Humans aren't very good at dealing with heat — we either sweat miserably or rack up crazy AC bills. But some life forms have to live with scorching temperatures and extreme drought all the time. Here are some of the most bizarre strategies they have evolved for staying cool and hydrated.
Hibernate In a Mucus Sac
Picture: Kelley Minars / Flickr
We've all had those days where we just want to crawl under a blanket and hide from the world. For the African Bull Frog, it's the same situation, except replace "days" with "years" and "blanket" with "water-soluble mucus sac." When dry season hits on the savannah, this frog uses its powerful hind legs to burrow deep into the ground. There, it seal itself in a mucus cocoon that prevents the evaporation of bodily fluids. When rainy days return, the mucus sleeping bag melts, and the frog wakes up and eats it. That can take seven years, which may sound like a long time to spend in a mucus sac, but nature's cruel, man.
Grow Some Giant Ears
Picture: Su Neko / Flickr Sure, big ears help you hear better, but as the fennec foxes of North Africa know, they're also a great way of dissipating excess body heat. Side bonus: Big ears make you so freakin' cute humans design Pokemon in your honour.
Dudleya brittonii. Picture: Yves Leroux / Wikimedia
If you can't hide from the sun's scorching rays, bounce 'em back, why not? That's a popular strategy among desert plants, including Dudleya brittonii, a drought - adapted succulent native to Baja California, Mexico. This plant's leaves are covered in a chalky white wax that not only attracts water, it's a killer sunscreen with the highest UV reflectivity of any known biological substance.
Take a Spit Bath
Red roo. Picture: Wikimedia
Marsupials are all about being weird, so it's no surprise they have got some pretty strange ways of keeping cool. Kangaroos, for their part, gave up sweat gland in order to retain more water. To compensate for the cooling effects of sweat, 'roos vigorously lick their legs and forearms, which contain networks of blood vessels specially designed for evaporative cooling.
Turn Your Skin Into a Rain Collector
The thorny devil, an adorably armoured lizard of the Australian Outback, may never see a rain puddle in its life. Instead, the lizard drinks with its skin. At night, dew condenses onto the creature's scales and gets channeled to its mouth via capillary action. Mmm, skin water.
Wear a Hairy Coat of Bacteria
Nope, it isn't a Sith lord on Adderall — just a nightmarish deep sea worm bathed in hydrothermal fluids. Thriving at temperatures well above 150ºF, the Pompeii worm is one of the most heat tolerant critters known to science. We're not totally sure how this worm manages to survive in its steamy, deep-sea cauldron habitat, but we think it has something to do with the hairy grey coat of bacteria covering most of its body. (What else would that be about?) Scientists suspect this bacterial coat functions like a fire fighter's heat blanket.
Fortunately, it's totally dark at the bottom of the ocean, so fashion isn't a big priority.
Burn Baby, Burn
Picture: Jon Buie / Flickr
If you live in a warm, dry part of the world, there's a good chance you're going to have to deal with fire. Certain trees, including larches and giant sequoias, have evolved thick, fire retardant bark that will happily burn while leaving more delicate, underlying tissues intact. Hey, you don't get that ginormous without doing a few things right.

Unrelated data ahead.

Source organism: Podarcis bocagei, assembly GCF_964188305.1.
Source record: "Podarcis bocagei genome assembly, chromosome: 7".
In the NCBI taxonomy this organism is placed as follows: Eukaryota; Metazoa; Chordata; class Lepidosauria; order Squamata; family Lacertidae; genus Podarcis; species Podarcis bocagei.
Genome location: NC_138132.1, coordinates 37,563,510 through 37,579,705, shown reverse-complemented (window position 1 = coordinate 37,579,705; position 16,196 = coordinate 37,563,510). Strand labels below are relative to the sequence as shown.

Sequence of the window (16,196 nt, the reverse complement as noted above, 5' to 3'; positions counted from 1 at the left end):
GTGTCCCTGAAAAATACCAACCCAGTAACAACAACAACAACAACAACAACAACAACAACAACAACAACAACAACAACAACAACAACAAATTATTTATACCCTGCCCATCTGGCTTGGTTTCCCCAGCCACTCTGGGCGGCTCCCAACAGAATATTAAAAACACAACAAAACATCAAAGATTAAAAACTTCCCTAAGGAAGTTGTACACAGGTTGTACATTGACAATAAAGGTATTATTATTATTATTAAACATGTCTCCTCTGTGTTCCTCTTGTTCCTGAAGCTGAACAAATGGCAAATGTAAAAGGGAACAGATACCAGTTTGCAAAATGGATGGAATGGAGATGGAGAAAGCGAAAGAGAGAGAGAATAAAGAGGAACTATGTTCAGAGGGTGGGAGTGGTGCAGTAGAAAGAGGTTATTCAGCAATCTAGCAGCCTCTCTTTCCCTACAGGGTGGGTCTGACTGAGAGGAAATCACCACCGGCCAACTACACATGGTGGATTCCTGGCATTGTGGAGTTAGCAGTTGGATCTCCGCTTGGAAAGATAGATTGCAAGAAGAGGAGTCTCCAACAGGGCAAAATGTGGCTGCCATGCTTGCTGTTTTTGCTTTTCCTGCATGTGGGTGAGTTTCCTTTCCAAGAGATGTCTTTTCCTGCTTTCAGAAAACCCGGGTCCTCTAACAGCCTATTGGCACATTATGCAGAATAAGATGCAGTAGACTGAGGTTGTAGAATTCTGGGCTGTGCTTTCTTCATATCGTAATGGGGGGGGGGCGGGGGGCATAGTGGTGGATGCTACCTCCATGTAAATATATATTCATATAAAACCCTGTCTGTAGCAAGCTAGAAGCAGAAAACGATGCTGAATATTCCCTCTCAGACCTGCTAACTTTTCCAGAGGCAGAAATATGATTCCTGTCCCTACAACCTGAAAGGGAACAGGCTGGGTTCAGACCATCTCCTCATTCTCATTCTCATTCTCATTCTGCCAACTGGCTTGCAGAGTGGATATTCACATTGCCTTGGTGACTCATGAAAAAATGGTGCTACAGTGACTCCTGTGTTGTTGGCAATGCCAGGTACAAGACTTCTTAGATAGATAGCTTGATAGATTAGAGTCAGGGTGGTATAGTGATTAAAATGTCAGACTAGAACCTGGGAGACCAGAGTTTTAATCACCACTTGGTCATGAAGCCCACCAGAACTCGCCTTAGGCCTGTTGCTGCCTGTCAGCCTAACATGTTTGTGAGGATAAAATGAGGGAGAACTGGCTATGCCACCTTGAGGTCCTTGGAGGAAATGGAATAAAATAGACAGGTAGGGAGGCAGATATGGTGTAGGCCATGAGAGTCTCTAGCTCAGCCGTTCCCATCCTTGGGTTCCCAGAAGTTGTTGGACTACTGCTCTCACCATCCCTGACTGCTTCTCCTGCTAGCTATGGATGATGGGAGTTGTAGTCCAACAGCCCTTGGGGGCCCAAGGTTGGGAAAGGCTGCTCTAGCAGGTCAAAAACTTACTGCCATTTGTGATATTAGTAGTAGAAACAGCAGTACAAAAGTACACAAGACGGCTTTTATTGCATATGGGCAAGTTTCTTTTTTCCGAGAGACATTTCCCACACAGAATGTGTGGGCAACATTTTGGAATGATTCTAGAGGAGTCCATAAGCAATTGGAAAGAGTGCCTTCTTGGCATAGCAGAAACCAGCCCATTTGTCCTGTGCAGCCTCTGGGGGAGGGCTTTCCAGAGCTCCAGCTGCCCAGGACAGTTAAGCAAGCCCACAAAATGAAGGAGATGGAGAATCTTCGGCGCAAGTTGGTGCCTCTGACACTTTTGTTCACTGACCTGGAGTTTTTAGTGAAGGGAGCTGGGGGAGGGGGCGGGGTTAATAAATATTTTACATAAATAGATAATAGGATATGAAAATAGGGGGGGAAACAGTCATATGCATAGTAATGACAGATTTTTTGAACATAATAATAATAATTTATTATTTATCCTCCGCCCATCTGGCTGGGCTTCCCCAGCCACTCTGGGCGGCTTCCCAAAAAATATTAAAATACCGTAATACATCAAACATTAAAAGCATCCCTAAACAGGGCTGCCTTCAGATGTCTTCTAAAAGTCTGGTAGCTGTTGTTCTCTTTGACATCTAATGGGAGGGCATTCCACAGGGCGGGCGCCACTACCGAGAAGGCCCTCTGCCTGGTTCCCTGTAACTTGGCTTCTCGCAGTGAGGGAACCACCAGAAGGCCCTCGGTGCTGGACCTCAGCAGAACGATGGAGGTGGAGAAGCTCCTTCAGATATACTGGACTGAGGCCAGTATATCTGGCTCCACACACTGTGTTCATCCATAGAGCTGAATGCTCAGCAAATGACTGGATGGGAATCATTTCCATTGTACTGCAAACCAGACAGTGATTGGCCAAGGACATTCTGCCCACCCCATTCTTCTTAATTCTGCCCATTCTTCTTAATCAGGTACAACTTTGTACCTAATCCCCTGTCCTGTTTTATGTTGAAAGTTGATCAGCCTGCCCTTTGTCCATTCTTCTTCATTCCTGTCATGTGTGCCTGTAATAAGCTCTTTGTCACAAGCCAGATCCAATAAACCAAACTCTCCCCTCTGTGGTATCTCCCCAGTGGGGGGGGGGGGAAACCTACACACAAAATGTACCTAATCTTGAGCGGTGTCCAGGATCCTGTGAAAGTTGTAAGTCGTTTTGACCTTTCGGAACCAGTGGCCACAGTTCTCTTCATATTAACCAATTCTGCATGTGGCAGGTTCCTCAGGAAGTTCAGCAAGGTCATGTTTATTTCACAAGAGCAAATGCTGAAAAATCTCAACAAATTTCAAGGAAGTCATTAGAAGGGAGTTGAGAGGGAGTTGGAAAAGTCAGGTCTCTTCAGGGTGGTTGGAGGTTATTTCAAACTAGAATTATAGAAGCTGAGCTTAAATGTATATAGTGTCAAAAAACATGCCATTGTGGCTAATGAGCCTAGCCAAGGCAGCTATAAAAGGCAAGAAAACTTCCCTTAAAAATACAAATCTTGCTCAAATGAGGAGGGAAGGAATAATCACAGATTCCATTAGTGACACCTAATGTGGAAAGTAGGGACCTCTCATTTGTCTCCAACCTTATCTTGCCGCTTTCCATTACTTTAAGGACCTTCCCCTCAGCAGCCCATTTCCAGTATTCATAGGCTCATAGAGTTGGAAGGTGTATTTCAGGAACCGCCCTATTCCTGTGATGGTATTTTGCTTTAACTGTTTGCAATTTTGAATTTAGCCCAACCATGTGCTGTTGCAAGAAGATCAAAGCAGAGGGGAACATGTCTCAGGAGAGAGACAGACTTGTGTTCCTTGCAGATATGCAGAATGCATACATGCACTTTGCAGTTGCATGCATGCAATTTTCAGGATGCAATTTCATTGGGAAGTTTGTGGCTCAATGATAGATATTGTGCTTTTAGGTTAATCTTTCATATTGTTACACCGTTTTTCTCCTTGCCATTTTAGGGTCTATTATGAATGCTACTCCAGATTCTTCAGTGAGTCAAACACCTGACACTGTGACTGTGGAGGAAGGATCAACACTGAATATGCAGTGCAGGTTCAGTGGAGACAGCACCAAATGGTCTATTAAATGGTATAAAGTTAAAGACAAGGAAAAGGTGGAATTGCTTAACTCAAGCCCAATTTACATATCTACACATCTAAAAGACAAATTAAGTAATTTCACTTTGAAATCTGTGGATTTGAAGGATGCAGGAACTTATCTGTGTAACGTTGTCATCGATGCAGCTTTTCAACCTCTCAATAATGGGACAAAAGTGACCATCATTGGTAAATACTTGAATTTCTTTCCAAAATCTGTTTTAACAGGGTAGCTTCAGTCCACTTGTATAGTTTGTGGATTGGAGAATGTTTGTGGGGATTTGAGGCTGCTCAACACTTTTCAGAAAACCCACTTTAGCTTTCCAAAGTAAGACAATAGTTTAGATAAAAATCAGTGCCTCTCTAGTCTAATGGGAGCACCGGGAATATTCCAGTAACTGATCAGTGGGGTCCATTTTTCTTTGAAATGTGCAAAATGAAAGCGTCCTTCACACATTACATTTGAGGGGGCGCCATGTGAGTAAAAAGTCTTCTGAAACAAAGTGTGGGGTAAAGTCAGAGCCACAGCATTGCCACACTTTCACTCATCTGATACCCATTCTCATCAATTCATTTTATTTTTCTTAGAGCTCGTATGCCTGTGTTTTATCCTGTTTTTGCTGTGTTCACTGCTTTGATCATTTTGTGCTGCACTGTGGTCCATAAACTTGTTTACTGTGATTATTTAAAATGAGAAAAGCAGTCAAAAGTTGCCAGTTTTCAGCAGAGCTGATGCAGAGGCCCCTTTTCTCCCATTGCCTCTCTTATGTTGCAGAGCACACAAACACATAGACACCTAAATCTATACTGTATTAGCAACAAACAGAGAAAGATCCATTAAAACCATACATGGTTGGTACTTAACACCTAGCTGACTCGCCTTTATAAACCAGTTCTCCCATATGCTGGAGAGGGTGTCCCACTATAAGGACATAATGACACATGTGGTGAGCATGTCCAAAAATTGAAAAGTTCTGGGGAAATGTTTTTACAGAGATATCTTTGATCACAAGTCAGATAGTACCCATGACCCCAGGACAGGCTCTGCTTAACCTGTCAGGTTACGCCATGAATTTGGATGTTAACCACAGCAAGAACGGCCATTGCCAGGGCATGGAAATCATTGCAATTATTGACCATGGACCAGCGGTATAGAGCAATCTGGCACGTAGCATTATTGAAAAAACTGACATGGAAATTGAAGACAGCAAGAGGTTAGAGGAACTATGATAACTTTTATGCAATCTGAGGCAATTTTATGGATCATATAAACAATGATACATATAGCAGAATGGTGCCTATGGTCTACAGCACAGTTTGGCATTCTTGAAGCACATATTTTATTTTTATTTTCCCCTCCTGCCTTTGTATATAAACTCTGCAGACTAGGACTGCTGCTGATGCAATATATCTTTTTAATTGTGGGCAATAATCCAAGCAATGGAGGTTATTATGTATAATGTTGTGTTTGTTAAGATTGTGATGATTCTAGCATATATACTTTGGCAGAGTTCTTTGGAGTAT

Be a Camel
Picture: Ted / Flickr
Camels are doing basically everything right when it comes to tolerating heat and drought. They have got those giant, fat-filled humps, which they can burn for food and calories in times of need. Their unusually oblong red blood cells will continue to circulating even when the animals are extremely dehydrated. Their kidneys and intestines are water-retaining machines. When camels exhale, their nostrils trap and resorb water vapour back into their bodies. They barely ever sweat, but when they do, camels can lose up to 25% of their body weight and survive.
Give Up On Oxygen Already
The fish that gave up oxygen. Picture: Frank van Breukelen
High heat causes oxygen to produce damaging free radicals. This scrappy looking desert pupfish, found only in a handful of hot water puddles throughout Death Valley, has developed a remarkable coping mechanism: It stopped breathing. For up to five hours at a time, this amazing fish can survive off anaerobic (oxygen-free) metabolism, by fermenting sugars into alcohol. The only other life forms that can do that trick are bacteria. I don't care if you've hiked Mount Everest a dozen times, this fish is way more hardcore than you'll ever be.
Picture: Marie Hale / Flickr
Peeing — otherwise known as haemorrhaging water — is a great way to die of thirst in the desert. The Dorcas gazelle's solution? Concentrating its urine into uric acid, which the animal expels as a solid, white pellet. That's conservation, folks!
Turn Into a Dry, Lifeless Ball
Picture: Darron Birgenheier / Wikimedia
When it comes to extreme survival, nothing and no one holds a candle to the humble tardigrade, an aquatic, 8-legged critter that measures only a millimetre across. When the going gets tough, the tardigrade curls up into a dry, lifeless ball called a tun, secreting protective sugars to suspend and preserve the contents of its cells. Tuns are basically indestructible — you can literally boil them, chill them to just above absolute zero, and subject them to the vacuum and intense radiation of outer space, and they will be just fine.
Everyone else can go home now.